On behalf of the HIV+Hepatitis Policy Institute, we respectfully submit this testimony in support of increased funding for domestic HIV and hepatitis programs in the FY 2023 Labor, HHS spending bill. Our nation is on a path to eliminating two infectious diseases, HIV and viral hepatitis, but we need increased funding to accelerate our efforts particularly in communities and populations disproportionately impacted. Increased investment in surveillance, education, prevention, and care and treatment will ensure we continue to address HIV and viral hepatitis, including taking a syndemic approach to achieve maximum impact. The programs and funding increases detailed below are pivotal to our nation’s ability to end both HIV and hepatitis.
Letter in support of HIV and hepatitis provisions in the “Restoring Hope for Mental Helath and Well-Being Act of 2022” (H.R. 7666)
The HIV+Hepatitis Policy Institute, a national, non-profit organization whose mission is to promote quality and affordable healthcare for people living with or at risk of HIV, hepatitis, and other serious and chronic health conditions, is pleased to offer comments in support of the HIV and viral hepatitis provisions included in the “Restoring Hope for Mental Health and Well-Being Act of 2022” (HR 7666). This bipartisan bill introduced by Chairman Frank Pallone and Ranking Member Cathy McMorris Rodgers reauthorizes key Substance Abuse and Mental Health Services Administration (SAMHSA) and Health Resources and Services Administration (HRSA) programs to address the national mental health and substance use disorder crises. The subcommittee is expected to consider the bill tomorrow.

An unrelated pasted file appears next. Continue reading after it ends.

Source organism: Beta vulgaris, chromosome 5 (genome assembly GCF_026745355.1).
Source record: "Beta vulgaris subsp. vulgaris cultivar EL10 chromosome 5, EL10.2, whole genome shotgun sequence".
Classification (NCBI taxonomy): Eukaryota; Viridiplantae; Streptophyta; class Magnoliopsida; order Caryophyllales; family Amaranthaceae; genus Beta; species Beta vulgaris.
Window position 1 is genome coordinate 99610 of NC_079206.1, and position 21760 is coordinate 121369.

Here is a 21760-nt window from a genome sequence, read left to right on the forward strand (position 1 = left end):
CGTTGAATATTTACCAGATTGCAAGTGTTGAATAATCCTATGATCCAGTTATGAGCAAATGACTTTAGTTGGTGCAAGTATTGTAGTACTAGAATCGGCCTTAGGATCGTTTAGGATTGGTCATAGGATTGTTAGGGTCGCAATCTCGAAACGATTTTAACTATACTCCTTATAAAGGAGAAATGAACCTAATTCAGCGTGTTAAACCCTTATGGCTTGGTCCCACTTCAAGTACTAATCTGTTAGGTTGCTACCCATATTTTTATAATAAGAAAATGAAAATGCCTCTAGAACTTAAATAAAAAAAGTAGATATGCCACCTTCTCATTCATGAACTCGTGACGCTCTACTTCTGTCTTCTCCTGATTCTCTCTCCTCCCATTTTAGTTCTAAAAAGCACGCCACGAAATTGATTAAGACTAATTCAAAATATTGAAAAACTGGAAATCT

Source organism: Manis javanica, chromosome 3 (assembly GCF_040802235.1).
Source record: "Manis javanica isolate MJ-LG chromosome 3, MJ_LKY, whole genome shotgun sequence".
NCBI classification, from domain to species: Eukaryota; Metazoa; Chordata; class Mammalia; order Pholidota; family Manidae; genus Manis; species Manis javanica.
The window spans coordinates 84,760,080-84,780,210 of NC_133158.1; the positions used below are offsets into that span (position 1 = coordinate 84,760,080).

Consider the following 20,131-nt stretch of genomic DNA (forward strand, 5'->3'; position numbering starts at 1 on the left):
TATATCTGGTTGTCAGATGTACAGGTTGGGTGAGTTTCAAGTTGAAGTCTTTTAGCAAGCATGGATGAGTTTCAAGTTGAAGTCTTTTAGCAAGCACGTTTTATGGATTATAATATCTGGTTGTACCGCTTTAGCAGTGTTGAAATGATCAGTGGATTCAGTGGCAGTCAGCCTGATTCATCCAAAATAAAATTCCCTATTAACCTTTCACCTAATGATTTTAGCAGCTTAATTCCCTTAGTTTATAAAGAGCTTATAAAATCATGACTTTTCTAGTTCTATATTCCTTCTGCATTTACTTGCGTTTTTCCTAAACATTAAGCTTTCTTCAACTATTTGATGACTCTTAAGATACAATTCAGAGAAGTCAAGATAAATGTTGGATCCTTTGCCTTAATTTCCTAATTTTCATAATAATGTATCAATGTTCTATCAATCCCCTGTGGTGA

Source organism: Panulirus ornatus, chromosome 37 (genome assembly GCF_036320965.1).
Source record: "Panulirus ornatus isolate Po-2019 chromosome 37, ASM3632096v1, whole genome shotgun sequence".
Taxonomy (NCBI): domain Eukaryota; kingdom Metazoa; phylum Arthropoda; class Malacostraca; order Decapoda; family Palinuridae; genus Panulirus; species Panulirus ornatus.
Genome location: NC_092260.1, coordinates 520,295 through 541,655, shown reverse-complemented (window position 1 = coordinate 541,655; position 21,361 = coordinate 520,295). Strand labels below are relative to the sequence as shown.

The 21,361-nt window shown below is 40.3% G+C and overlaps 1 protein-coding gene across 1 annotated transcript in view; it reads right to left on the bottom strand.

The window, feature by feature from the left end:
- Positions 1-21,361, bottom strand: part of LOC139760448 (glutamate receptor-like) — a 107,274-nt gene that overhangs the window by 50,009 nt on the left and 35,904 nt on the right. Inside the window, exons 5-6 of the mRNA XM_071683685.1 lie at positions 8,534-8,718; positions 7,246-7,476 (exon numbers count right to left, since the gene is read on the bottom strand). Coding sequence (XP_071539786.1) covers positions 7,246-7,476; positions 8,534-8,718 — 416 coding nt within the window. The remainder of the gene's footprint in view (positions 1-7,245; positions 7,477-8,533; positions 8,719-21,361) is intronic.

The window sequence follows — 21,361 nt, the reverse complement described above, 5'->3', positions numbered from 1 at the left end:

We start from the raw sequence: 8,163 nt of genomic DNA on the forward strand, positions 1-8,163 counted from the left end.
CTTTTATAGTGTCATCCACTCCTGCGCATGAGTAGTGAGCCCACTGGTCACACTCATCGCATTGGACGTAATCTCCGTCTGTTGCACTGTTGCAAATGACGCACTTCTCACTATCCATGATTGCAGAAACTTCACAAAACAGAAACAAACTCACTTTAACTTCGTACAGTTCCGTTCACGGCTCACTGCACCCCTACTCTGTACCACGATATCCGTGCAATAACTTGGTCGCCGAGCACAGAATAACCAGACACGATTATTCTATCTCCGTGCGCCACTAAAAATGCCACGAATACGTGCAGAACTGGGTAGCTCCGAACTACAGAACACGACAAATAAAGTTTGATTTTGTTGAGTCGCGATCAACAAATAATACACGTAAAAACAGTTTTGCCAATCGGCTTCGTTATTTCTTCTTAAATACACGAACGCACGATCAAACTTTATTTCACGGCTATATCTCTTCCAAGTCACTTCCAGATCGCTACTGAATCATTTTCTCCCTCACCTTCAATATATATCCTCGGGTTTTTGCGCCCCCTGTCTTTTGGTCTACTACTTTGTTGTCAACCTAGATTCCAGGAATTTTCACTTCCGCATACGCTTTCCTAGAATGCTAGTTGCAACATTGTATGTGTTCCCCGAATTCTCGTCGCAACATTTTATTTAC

We cannot achieve the goal of ending hepatitis without increased funding for the key elements of the strategy, including testing, treating, and vaccination. Increasing resources for hepatitis elimination must be our first priority. While this draft hepatitis federal implementation plan was drafted with current resources in mind, there are areas where we would suggest some strengthening.
HIV+Hep strongly supports a recommendation for universal hepatitis B vaccination for all adults. The hepatitis B vaccine is safe and effective, with over 1 billion doses administered worldwide and is estimated to have prevented over 310 million infections worldwide between 1990 and 2020. Despite highly effective vaccines, up to 2.4 million people in the United States may be living with chronic hepatitis B, and there are up to 80,000 new cases of hepatitis B each year. With the proper guidance and resources, each new infection is preventable.